Divorcing couples in Arizona must reach an agreeable arrangement on how to divide their assets and debt. Otherwise, decisions on property division, also known as equitable distribution, will fall under the Superior Court.
Whatever assets the couple own and wherever they are located, the court will determine how they should be divided and enter final orders who gets what. This is an important step in the divorce proceedings because the law requires the division of community property in a fair (but not necessarily equal) way.
What is community property in Arizona?
In most cases, all property that spouses have accumulated during their marriage is thought of as community or marital property. This means that both husband and wife share in the acquired assets. It is strongly presumed under Arizona law that any property purchased or obtained by either spouse during a marriage is considered community property.
Community property covers buildings, land, money in all its varied forms (cash, investments, bank accounts, and so on) stock options, vehicles, jewelry, furniture, and the earnings of either spouse during the marriage. Pensions and retirement plans are community property.
Arizona is a community property state upholding the division of marital assets and obligations between divorcing spouses. Exempted from this principle are any property or assets acquired before the marriage, by a will, or those the couple agree is separate property. Also exempted are assets a spouse acquires by inheritance or gift during the marriage, including any increase in value in those assets, such as profits or interest.
Any property one spouse owned prior to marriage is that spouse’s separate property as long as they can support their claim with appropriate documents and financial records. A spouse claiming otherwise has to carry the burden of proof.
How are assets divided in a divorce in Arizona?
Arizona divides accumulated marital assets under community property law regardless of who purchased them or whose name they are registered to. Community property will generally be divided equitably between the spouses. Each individual spouse retains assets they have acquired before the marriage.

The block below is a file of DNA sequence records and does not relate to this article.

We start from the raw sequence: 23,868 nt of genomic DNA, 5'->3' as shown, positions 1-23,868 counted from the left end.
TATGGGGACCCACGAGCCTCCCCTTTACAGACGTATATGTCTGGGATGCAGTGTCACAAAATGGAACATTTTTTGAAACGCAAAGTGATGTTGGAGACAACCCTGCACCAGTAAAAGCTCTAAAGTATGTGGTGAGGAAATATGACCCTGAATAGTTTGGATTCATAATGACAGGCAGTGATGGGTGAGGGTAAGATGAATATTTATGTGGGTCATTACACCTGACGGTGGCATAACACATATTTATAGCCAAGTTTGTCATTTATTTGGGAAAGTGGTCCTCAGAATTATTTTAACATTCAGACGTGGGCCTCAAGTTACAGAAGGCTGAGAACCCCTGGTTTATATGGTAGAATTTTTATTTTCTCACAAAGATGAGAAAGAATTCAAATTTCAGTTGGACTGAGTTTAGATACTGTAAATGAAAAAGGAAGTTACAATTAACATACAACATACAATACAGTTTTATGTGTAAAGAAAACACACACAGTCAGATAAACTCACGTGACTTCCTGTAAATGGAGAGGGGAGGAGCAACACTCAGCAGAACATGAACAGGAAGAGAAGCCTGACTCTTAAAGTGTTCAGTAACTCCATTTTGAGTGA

The property division process
The division of community property involves the following stages:
- Identifying whether the property is community or separate
Arizona courts only have jurisdiction over community property, not separate property. Each spouse will have to produce documents and financial records as evidence for separate property claims. There is a possibility that what was originally a separate property can afterwards become a community property during the marriage. A house owned by one spouse prior to marriage, for example, may become community property after the marriage if both spouses are later named on the deed as owners.
- Agreeing on a value for community (marital) property
Whether community or separate property, all accrued assets and debts must have a designated monetary value before property division can take place. Appraisals are commonly used to assign values for assets like houses, cars, or art collections.
Both spouses can do the valuing themselves or, in case of disagreement, the court can do it.
Retirement accounts can occasionally be a very difficult asset to value. A professional appraiser may have to be hired to determine the value of a retirement account and how much it has increased in value since the original marriage date.
- Deciding how to appropriately divide community property
Arizona courts have many ways of dividing property. In cases when the property is not entirely separate, an option is given by the court for one spouse to buy out the other spouse’s remaining share. Couples are often advised to sell their assets and split the proceeds. Properties like family homes can be jointly owned even after separation if children reside there or are visiting every year.
There are some exceptions. For instance, if an irresponsible spouse has wasted money on gambling or drugs, the court’s decision may be in favor of the other spouse. For property under huge debt, the court may be against the spouse who incurred the debt. In cases like these, the guidance of a skilled divorce attorney is valuable in resolving property division cases effectively and efficiently.
Who gets the house in an Arizona divorce?
The answer first depends on whether the house is community property. If it was purchased during the marriage, it is regarded as community property and qualified for division. However, if the property was owned by one spouse prior to the wedding and the couple just moved in, the ownership will be retained by that spouse.
The date of the marital home’s acquisition offers decisive information. A property is typically regarded as separate if it was purchased prior to the wedding or if it was acquired as an inheritance or a gift. In Arizona or other states that comply with either community or equitable division of property laws, the court cannot grant separate property to the other spouse. Divorcing couples more often than not retain their ownership of separate property.
Consult a lawyer for a better understanding of property division laws
Consult a local family law attorney to know more about marital property laws in Arizona. These attorneys can best clarify how Arizona law apply to your case.
Protecting your property and finances is a top concern during divorce. You will need an attorney who is experienced in setting up a legal plan of action for you.
Contact Goldman Law, LLC today to learn more about community property division in Arizona. Our skilled family law attorneys can help you decide the best
steps in dealing with your situation. Call us at (602) 698-5520 to schedule a personalized consultation.